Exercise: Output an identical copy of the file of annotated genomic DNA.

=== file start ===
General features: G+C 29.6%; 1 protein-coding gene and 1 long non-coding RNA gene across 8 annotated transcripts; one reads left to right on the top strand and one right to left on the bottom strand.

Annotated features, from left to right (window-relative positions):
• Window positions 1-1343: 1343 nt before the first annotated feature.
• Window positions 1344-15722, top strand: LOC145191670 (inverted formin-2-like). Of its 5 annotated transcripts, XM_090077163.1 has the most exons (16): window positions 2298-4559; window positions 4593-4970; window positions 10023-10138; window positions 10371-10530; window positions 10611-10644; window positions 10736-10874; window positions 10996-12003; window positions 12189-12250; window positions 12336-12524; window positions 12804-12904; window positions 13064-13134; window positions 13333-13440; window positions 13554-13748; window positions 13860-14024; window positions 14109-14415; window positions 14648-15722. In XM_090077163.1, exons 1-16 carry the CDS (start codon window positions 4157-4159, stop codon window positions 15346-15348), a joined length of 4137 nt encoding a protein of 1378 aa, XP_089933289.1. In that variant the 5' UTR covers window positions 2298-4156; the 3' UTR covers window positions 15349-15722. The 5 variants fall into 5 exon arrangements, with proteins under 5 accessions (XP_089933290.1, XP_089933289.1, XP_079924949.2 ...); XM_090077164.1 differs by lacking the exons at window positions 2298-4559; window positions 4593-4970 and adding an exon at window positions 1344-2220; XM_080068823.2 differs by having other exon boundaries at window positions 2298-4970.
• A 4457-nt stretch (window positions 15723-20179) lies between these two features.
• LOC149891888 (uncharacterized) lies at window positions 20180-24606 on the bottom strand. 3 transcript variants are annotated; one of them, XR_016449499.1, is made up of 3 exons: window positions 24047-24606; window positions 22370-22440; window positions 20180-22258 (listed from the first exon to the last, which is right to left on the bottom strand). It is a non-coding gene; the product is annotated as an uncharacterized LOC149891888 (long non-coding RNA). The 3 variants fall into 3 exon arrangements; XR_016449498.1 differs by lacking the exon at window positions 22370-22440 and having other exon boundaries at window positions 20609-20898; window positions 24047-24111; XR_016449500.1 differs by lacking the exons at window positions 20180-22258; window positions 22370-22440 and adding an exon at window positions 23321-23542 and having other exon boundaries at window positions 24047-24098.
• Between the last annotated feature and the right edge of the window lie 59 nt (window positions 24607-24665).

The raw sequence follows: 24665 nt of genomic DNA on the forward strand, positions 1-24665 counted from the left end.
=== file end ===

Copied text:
General features: G+C 29.6%; 1 protein-coding gene and 1 long non-coding RNA gene across 8 annotated transcripts; one reads left to right on the top strand and one right to left on the bottom strand.

Annotated features, from left to right (window-relative positions):
• Window positions 1-1343: 1343 nt before the first annotated feature.
• Window positions 1344-15722, top strand: LOC145191670 (inverted formin-2-like). Of its 5 annotated transcripts, XM_090077163.1 has the most exons (16): window positions 2298-4559; window positions 4593-4970; window positions 10023-10138; window positions 10371-10530; window positions 10611-10644; window positions 10736-10874; window positions 10996-12003; window positions 12189-12250; window positions 12336-12524; window positions 12804-12904; window positions 13064-13134; window positions 13333-13440; window positions 13554-13748; window positions 13860-14024; window positions 14109-14415; window positions 14648-15722. In XM_090077163.1, exons 1-16 carry the CDS (start codon window positions 4157-4159, stop codon window positions 15346-15348), a joined length of 4137 nt encoding a protein of 1378 aa, XP_089933289.1. In that variant the 5' UTR covers window positions 2298-4156; the 3' UTR covers window positions 15349-15722. The 5 variants fall into 5 exon arrangements, with proteins under 5 accessions (XP_089933290.1, XP_089933289.1, XP_079924949.2 ...); XM_090077164.1 differs by lacking the exons at window positions 2298-4559; window positions 4593-4970 and adding an exon at window positions 1344-2220; XM_080068823.2 differs by having other exon boundaries at window positions 2298-4970.
• A 4457-nt stretch (window positions 15723-20179) lies between these two features.
• LOC149891888 (uncharacterized) lies at window positions 20180-24606 on the bottom strand. 3 transcript variants are annotated; one of them, XR_016449499.1, is made up of 3 exons: window positions 24047-24606; window positions 22370-22440; window positions 20180-22258 (listed from the first exon to the last, which is right to left on the bottom strand). It is a non-coding gene; the product is annotated as an uncharacterized LOC149891888 (long non-coding RNA). The 3 variants fall into 3 exon arrangements; XR_016449498.1 differs by lacking the exon at window positions 22370-22440 and having other exon boundaries at window positions 20609-20898; window positions 24047-24111; XR_016449500.1 differs by lacking the exons at window positions 20180-22258; window positions 22370-22440 and adding an exon at window positions 23321-23542 and having other exon boundaries at window positions 24047-24098.
• Between the last annotated feature and the right edge of the window lie 59 nt (window positions 24607-24665).

The raw sequence follows: 24665 nt of genomic DNA on the forward strand, positions 1-24665 counted from the left end.